After doing some digging, though, he found out that name was already being used by a facility elsewhere in the country. So, he decided to change the name, ever so slightly, to “Harmony Home.”

He’s glad he did.

“Really, ‘home’ is what I want it to be,” reflects Knorr. “I don’t want it to be a house. The house is a structure.

Huntington 10-year-old helping homeless in Haiti with homemade dog treat fund-raiser

Evie Webb, 10, of Huntington, uses Christmas-themed cookie cutters to shape her dog treats she will then bake and sell. The proceeds from her project go to help build earthquake-resistant houses in Haiti.
Photo by Rebecca Sandlin.

Originally published Dec. 21, 2017.

When Evie Webb journeys to Haiti next month, she will be able to claim at least two new homes that dog treats built.

The eloquent 10-year-old, a fifth grade student at Flint Springs Elementary, is baking homemade treats for pooches and selling them for donations to her project of funding earthquake-resistant homes in the ravaged country.

It all came about when she learned that millions in Haiti are still in need of aid years after an earthquake hit that region in 2010. Evie, only 8 at the time, wanted to help.

Christmas is much more than just in the air when it comes to Markle’s ‘Mr. Christmas’

Rick Bower, of Markle, holds up an animated Santa sleigh with reindeer that is one of the favorite pieces of his vast collection of Christmas decorations. He says the toy has never been listed in any of the many catalogues he has that list the values of antique and vintage decorations.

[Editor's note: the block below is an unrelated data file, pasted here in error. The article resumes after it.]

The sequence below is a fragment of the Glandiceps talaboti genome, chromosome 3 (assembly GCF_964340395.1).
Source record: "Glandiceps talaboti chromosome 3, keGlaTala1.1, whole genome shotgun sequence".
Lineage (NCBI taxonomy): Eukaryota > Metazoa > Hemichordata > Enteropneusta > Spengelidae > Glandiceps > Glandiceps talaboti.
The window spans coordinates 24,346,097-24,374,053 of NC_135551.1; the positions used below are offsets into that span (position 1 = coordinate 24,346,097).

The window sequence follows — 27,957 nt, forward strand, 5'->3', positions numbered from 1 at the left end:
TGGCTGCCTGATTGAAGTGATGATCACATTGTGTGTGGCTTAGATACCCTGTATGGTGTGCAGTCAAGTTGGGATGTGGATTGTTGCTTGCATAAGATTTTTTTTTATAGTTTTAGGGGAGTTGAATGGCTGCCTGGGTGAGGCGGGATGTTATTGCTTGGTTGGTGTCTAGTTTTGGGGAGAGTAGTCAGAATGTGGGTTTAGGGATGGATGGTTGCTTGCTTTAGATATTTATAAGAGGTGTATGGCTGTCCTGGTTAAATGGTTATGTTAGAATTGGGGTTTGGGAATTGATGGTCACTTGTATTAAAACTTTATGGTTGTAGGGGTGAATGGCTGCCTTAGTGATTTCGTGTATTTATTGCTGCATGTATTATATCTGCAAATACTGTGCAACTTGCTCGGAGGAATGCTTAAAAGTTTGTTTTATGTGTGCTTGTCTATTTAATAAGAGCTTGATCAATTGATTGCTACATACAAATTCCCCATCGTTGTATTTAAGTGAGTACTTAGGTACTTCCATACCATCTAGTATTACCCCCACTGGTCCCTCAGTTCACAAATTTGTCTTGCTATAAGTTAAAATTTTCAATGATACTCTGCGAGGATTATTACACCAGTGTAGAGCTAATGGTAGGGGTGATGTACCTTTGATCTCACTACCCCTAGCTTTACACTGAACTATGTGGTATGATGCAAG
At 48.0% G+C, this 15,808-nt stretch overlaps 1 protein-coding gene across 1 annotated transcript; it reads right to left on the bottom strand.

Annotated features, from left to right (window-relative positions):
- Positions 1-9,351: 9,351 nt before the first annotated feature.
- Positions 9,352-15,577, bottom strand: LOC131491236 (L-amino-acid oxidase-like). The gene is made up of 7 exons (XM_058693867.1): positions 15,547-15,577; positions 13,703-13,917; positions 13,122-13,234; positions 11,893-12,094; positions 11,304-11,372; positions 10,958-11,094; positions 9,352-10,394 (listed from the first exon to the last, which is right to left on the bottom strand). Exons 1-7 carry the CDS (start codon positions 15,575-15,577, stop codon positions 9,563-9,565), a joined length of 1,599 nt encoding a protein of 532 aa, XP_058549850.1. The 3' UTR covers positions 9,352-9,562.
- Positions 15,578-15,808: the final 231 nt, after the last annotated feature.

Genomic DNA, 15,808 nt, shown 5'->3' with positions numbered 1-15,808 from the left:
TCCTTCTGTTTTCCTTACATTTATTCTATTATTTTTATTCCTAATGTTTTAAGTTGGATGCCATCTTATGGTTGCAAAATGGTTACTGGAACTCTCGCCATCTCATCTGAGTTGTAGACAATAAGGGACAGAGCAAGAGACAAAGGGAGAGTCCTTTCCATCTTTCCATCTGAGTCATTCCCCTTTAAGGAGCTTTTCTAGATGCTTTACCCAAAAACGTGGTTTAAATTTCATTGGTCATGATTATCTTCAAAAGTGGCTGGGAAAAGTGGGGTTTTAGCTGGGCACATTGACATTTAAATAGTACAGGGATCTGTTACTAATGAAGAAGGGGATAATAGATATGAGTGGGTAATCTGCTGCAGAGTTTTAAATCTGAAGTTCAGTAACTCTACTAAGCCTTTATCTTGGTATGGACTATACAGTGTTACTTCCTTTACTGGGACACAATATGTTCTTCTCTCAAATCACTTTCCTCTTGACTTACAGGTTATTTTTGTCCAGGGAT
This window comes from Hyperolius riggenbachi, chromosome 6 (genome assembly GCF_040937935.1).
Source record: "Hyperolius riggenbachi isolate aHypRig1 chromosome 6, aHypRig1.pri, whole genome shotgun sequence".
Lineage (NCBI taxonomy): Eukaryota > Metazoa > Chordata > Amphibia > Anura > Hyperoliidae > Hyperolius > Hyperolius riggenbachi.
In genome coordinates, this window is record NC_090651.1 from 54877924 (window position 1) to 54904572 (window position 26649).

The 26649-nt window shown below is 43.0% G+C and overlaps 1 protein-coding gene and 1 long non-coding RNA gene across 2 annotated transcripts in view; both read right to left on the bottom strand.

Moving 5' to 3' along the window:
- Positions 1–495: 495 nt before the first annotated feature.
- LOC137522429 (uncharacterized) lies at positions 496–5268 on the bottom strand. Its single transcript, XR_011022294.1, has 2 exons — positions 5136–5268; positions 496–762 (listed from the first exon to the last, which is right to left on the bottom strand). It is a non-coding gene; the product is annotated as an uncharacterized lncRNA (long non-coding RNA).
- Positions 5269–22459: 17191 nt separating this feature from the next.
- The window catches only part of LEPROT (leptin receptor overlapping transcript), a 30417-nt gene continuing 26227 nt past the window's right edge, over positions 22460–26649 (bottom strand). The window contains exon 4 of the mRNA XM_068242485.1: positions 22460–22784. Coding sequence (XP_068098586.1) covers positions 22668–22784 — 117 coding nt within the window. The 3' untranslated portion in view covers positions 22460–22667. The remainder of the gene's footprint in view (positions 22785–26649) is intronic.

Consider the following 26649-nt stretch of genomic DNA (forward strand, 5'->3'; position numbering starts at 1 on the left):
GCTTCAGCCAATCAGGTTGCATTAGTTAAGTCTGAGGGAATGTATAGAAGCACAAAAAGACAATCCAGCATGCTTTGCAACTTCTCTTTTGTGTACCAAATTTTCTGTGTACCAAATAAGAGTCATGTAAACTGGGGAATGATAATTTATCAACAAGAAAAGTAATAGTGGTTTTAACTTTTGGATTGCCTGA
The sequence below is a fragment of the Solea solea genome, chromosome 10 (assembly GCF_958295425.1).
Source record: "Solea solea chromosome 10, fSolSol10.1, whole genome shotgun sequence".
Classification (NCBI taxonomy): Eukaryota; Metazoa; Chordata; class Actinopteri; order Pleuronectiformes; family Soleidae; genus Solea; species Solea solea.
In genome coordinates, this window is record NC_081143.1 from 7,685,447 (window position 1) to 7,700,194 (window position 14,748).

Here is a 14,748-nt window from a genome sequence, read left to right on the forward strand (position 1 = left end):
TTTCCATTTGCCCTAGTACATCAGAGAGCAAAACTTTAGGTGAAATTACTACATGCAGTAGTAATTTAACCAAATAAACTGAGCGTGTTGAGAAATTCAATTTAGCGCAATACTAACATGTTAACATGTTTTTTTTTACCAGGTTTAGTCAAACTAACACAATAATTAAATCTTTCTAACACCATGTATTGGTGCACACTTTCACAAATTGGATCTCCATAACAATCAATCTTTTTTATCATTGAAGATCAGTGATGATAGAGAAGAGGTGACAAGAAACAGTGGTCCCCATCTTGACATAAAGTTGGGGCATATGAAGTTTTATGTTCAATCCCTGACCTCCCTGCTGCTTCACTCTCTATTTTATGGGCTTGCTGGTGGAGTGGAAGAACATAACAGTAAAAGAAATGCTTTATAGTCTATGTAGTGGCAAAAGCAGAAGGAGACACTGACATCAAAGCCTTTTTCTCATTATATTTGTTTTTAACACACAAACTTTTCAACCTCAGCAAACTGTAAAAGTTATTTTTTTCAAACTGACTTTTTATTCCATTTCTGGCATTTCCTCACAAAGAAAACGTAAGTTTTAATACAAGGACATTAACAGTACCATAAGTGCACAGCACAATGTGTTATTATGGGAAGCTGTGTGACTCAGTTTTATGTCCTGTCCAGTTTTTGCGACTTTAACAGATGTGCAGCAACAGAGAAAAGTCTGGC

Photo by Rebecca Sandlin.

Even before you get to the front door of Rick and Jenny Bower’s home on North Miller Street in Markle, you can hear Christmas in the air, with holiday music wafting through the air amid brightly-lit vintage Christmas display figures.

But once you get in the door, it’s everywhere.

Mittens for Millions co-founder is renewed in his efforts to help

Jeff Dyke, co-founder of Mittens for Millions, ties cold-weather apparel that is free for anyone to take to a tree outside the Huntington Branch of the Huntington City-Township Public Library on Monday, Dec. 11. Mittens for Millions is a nonprofit group that collects cold-weather apparel and distributes it to those in need in and around Huntington County.
Photo by Steve Clark.

Originally published Dec. 18, 2017.

Ten years ago, Jeff and Chrisse Dyke started Mittens for Millions, a nonprofit initiative that sees them collect cold-weather apparel and distribute it to those in need.

However, after a few years of gathering and dispensing stacks of new and gently used mittens, gloves, hats, scarves and coats, Jeff Dyke started to feel himself getting a little burned out.

“Honestly, about four or five years ago, I questioned what I was doing here,” he admits.

But that’s when his wife told him something that he hasn’t forgotten.

Decades-old Huntington County club wrapping up next month